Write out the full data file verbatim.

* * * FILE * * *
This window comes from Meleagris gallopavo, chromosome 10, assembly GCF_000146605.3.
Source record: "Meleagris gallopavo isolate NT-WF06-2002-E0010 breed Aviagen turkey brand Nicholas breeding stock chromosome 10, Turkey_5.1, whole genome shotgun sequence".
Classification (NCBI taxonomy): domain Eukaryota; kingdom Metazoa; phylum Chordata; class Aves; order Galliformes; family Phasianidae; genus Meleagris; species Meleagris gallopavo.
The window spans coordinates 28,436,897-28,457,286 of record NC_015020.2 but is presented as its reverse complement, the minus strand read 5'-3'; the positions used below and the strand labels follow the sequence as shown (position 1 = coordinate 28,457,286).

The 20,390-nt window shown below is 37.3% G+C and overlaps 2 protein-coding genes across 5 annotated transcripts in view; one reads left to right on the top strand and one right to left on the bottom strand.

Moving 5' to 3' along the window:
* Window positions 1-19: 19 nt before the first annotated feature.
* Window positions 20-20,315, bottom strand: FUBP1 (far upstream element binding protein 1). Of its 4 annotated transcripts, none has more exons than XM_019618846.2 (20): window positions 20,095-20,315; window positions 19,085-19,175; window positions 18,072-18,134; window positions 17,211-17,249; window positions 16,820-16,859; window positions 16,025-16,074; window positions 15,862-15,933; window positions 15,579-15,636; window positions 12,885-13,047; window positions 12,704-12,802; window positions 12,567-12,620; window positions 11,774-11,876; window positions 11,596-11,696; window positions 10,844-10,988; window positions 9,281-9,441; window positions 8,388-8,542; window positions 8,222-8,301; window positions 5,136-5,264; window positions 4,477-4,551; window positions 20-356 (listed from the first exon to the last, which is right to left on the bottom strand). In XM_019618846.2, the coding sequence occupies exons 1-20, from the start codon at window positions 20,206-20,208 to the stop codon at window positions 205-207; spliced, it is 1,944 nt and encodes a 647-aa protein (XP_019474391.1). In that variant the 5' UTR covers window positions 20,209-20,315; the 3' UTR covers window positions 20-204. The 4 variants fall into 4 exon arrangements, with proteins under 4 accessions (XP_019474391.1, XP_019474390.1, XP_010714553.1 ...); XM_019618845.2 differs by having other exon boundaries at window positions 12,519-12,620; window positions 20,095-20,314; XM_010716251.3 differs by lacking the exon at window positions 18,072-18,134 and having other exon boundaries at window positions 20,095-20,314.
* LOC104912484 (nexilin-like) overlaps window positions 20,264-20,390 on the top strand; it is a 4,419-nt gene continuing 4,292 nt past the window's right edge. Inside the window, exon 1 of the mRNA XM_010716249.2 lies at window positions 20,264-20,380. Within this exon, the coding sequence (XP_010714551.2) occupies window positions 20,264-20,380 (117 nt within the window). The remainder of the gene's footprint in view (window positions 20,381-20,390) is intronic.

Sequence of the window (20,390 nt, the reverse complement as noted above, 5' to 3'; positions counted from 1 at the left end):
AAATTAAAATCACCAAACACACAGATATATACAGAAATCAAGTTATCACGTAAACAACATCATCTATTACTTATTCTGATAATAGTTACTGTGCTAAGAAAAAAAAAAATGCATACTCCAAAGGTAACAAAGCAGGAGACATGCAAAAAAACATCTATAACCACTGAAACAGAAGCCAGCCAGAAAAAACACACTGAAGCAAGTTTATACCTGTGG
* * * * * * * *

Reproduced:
This window comes from Meleagris gallopavo, chromosome 10, assembly GCF_000146605.3.
Source record: "Meleagris gallopavo isolate NT-WF06-2002-E0010 breed Aviagen turkey brand Nicholas breeding stock chromosome 10, Turkey_5.1, whole genome shotgun sequence".
Classification (NCBI taxonomy): domain Eukaryota; kingdom Metazoa; phylum Chordata; class Aves; order Galliformes; family Phasianidae; genus Meleagris; species Meleagris gallopavo.
The window spans coordinates 28,436,897-28,457,286 of record NC_015020.2 but is presented as its reverse complement, the minus strand read 5'-3'; the positions used below and the strand labels follow the sequence as shown (position 1 = coordinate 28,457,286).

The 20,390-nt window shown below is 37.3% G+C and overlaps 2 protein-coding genes across 5 annotated transcripts in view; one reads left to right on the top strand and one right to left on the bottom strand.

Moving 5' to 3' along the window:
* Window positions 1-19: 19 nt before the first annotated feature.
* Window positions 20-20,315, bottom strand: FUBP1 (far upstream element binding protein 1). Of its 4 annotated transcripts, none has more exons than XM_019618846.2 (20): window positions 20,095-20,315; window positions 19,085-19,175; window positions 18,072-18,134; window positions 17,211-17,249; window positions 16,820-16,859; window positions 16,025-16,074; window positions 15,862-15,933; window positions 15,579-15,636; window positions 12,885-13,047; window positions 12,704-12,802; window positions 12,567-12,620; window positions 11,774-11,876; window positions 11,596-11,696; window positions 10,844-10,988; window positions 9,281-9,441; window positions 8,388-8,542; window positions 8,222-8,301; window positions 5,136-5,264; window positions 4,477-4,551; window positions 20-356 (listed from the first exon to the last, which is right to left on the bottom strand). In XM_019618846.2, the coding sequence occupies exons 1-20, from the start codon at window positions 20,206-20,208 to the stop codon at window positions 205-207; spliced, it is 1,944 nt and encodes a 647-aa protein (XP_019474391.1). In that variant the 5' UTR covers window positions 20,209-20,315; the 3' UTR covers window positions 20-204. The 4 variants fall into 4 exon arrangements, with proteins under 4 accessions (XP_019474391.1, XP_019474390.1, XP_010714553.1 ...); XM_019618845.2 differs by having other exon boundaries at window positions 12,519-12,620; window positions 20,095-20,314; XM_010716251.3 differs by lacking the exon at window positions 18,072-18,134 and having other exon boundaries at window positions 20,095-20,314.
* LOC104912484 (nexilin-like) overlaps window positions 20,264-20,390 on the top strand; it is a 4,419-nt gene continuing 4,292 nt past the window's right edge. Inside the window, exon 1 of the mRNA XM_010716249.2 lies at window positions 20,264-20,380. Within this exon, the coding sequence (XP_010714551.2) occupies window positions 20,264-20,380 (117 nt within the window). The remainder of the gene's footprint in view (window positions 20,381-20,390) is intronic.

Sequence of the window (20,390 nt, the reverse complement as noted above, 5' to 3'; positions counted from 1 at the left end):
AAATTAAAATCACCAAACACACAGATATATACAGAAATCAAGTTATCACGTAAACAACATCATCTATTACTTATTCTGATAATAGTTACTGTGCTAAGAAAAAAAAAAATGCATACTCCAAAGGTAACAAAGCAGGAGACATGCAAAAAAACATCTATAACCACTGAAACAGAAGCCAGCCAGAAAAAACACACTGAAGCAAGTTTATACCTGTGG